3. Project Charter. This is a statement of WHY the project or team has been formed. It should be clear enough that prioritizing any other decision or action can be assessed as necessary or irrelevant with respect to this charter. The charter is built out of the seed terms, by the seed founding team. The charter can be revised when appropriate, as decided by the team itself. Eventually, the charter should stabilize as the team understands what its purpose, mission, and goals are.
  4. Rules of Engagement. This is HOW the team will utilize its collective skills and resources to accomplish its objective, including deciding HOW. This needs to be acknowledged by each team member, and ought be created by the founding team members (one or more, up to all).
    Elements are:

    • Team Decisions. Decisions that have already been adopted by the team that should be the first practice of newcomers. Practices and decisions can be reviewed by the team if new information / options are available.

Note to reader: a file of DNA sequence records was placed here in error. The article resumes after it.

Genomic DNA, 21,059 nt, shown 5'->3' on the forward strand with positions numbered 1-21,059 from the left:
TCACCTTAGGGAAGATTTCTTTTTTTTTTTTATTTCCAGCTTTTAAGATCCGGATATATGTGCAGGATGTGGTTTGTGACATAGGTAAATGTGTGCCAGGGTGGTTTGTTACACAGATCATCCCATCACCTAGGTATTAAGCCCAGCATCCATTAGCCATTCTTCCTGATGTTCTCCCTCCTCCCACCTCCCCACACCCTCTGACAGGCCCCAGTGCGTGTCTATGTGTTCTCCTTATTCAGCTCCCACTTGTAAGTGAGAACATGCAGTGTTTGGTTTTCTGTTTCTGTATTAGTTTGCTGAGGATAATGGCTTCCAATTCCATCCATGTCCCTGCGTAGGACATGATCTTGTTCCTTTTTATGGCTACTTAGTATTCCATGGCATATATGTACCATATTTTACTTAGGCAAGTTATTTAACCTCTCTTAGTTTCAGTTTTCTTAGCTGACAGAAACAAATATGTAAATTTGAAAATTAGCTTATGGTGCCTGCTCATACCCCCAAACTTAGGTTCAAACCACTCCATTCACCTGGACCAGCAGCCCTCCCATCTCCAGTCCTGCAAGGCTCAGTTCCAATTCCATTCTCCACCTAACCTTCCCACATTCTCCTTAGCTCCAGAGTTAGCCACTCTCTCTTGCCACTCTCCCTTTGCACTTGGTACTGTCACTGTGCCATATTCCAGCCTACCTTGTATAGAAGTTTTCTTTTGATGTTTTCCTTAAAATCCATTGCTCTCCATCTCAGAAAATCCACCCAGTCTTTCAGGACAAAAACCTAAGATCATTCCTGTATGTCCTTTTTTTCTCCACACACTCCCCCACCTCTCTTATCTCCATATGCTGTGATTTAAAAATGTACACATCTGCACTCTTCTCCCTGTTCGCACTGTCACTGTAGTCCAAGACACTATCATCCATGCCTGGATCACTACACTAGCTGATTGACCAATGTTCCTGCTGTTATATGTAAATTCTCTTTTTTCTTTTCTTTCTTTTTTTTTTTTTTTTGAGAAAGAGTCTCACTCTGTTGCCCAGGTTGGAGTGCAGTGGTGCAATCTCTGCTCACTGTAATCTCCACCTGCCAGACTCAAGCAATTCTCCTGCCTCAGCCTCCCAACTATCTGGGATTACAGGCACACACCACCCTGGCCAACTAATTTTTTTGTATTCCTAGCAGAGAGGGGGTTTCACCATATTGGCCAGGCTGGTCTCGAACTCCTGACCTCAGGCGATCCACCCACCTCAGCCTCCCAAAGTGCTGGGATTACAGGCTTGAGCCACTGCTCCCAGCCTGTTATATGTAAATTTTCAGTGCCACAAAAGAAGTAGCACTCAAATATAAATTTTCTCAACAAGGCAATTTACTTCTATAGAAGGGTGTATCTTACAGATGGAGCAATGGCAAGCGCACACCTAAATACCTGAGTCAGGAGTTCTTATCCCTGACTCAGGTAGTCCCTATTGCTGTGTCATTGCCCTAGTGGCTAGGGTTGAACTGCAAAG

• How do we make decisions?
      • Where do we keep our work?
      • How do we communicate with each other?
      • How do we change a decision?
      • How do we add members to this team?
      • How do we expel members from this team?
      • How do we manage assets? liabilities?
      • Legal issues / questions / ownership / liabilities / asset management
    • Use cases. Use cases are the WHAT that the team will do.
    • Methods. Methods are HOW to do the WHAT.